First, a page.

Derrida the Tactician

O’Regan (Theology and the Spaces of Apocalyptic, 113-4) deftly captures the limits and use of Derrida.Limits first, and there are severe: Derrida is not “adequate for Christian theology,” he argues, because “as theo-logy, there is presumtively a reality whose very nature it . . . . Continue Reading »


Christian reception of the work of Walter Benjamin is often set in the context of Christian reception of Jewish messianism or Jewish apocalyptic. In a brilliant summary of Benjamin, Cyril O’Regan (Theology and the Spaces of Apocalyptic, 61-8) contests this characterization.Despite . . . . Continue Reading »

Reformation Apocalypse

Irene Backus began her study of Reformation Readings of the Apocalypse: Geneva, Zurich, and Wittenbergout of frustration that Protestant commentaries on Revelation were widely unavailable. Her book is a straightforward summation of the ways Calvinists and Lutherans read the book.Those in . . . . Continue Reading »

Apocalyptic Theology

Apocalyptic theology has had at least a century-long history, explains Joshua Davis in the introduction to Apocalyptic and the Future of Theology: With and Beyond J. Louis Martyn (Cascade, 2012). Since 1914, we have seen “young, brilliant, brash, and no doubt highly ambitious” . . . . Continue Reading »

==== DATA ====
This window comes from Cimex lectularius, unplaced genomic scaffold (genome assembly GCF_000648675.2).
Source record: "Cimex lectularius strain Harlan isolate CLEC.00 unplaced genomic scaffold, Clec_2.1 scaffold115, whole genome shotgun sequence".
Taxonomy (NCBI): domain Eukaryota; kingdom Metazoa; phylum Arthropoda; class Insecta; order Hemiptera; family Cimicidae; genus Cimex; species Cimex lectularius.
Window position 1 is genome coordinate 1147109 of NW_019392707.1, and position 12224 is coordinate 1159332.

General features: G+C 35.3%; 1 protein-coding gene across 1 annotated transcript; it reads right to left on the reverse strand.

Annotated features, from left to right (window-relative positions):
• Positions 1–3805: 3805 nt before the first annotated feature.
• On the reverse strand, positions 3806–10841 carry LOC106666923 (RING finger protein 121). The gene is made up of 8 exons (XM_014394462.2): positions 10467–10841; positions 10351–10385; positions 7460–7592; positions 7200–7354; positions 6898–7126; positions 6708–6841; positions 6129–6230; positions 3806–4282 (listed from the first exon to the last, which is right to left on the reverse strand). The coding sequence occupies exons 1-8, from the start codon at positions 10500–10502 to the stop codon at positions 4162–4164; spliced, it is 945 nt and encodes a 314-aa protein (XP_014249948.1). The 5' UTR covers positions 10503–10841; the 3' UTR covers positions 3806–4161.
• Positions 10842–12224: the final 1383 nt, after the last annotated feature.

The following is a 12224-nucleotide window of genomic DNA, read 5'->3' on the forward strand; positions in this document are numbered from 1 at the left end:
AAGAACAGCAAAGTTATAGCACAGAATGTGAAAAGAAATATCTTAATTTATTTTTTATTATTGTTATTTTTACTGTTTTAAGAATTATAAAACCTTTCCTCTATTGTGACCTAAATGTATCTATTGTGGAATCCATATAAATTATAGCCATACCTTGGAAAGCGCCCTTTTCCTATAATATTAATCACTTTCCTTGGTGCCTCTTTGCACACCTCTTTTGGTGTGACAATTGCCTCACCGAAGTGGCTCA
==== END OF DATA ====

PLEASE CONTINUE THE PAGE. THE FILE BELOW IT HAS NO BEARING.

Faith, Works, Future

Traditional debates about faith and works might be clarified and illuminated by highlighting eschatology. To wit: God intends to establish perfect justice and peace, reconciling all things by the Spirit in the Son. That is the future of the world. Faith is the substance of things hoped for, the . . . . Continue Reading »

Surprised by hope

Bavinck ( Reformed Dogmatics: Holy Spirit, Church, and New Creation ) pre-channels NT Wright: “All that is true, honorable, just, pure, pleasing, and commendable in the whole of creation, in heaven and on earth, is gathered up in the future city of God—renewed, re-created, boosted to . . . . Continue Reading »

Eschatological self

In her contribution to Last Things: Death and the Apocalypse in the Middle Ages (The Middle Ages Series) , Anna Harrison concludes that “Bernard [of Clairvaux’s] conception of community among the saints in heaven is limited” (204). She elaborates: “Although he does talk . . . . Continue Reading »